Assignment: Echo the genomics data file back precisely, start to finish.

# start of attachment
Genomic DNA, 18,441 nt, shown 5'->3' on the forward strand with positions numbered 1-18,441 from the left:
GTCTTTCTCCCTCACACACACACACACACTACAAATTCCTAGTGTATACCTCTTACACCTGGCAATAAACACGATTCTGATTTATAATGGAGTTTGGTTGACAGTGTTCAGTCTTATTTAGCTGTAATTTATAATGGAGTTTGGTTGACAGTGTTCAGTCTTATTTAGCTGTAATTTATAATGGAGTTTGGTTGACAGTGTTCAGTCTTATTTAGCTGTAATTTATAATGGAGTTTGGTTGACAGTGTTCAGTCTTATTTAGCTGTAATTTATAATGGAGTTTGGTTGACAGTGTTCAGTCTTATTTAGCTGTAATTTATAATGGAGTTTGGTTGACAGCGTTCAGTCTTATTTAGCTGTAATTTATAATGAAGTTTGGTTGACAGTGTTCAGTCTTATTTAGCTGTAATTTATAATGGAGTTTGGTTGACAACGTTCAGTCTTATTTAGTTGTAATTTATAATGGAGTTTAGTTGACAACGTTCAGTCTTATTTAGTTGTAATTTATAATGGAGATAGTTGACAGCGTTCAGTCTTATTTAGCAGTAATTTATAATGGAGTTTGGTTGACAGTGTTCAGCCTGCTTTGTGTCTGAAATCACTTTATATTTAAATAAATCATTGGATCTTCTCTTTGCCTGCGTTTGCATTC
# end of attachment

Genomic DNA, 18,441 nt, shown 5'->3' on the forward strand with positions numbered 1-18,441 from the left:
GTCTTTCTCCCTCACACACACACACACACTACAAATTCCTAGTGTATACCTCTTACACCTGGCAATAAACACGATTCTGATTTATAATGGAGTTTGGTTGACAGTGTTCAGTCTTATTTAGCTGTAATTTATAATGGAGTTTGGTTGACAGTGTTCAGTCTTATTTAGCTGTAATTTATAATGGAGTTTGGTTGACAGTGTTCAGTCTTATTTAGCTGTAATTTATAATGGAGTTTGGTTGACAGTGTTCAGTCTTATTTAGCTGTAATTTATAATGGAGTTTGGTTGACAGTGTTCAGTCTTATTTAGCTGTAATTTATAATGGAGTTTGGTTGACAGCGTTCAGTCTTATTTAGCTGTAATTTATAATGAAGTTTGGTTGACAGTGTTCAGTCTTATTTAGCTGTAATTTATAATGGAGTTTGGTTGACAACGTTCAGTCTTATTTAGTTGTAATTTATAATGGAGTTTAGTTGACAACGTTCAGTCTTATTTAGTTGTAATTTATAATGGAGATAGTTGACAGCGTTCAGTCTTATTTAGCAGTAATTTATAATGGAGTTTGGTTGACAGTGTTCAGCCTGCTTTGTGTCTGAAATCACTTTATATTTAAATAAATCATTGGATCTTCTCTTTGCCTGCGTTTGCATTC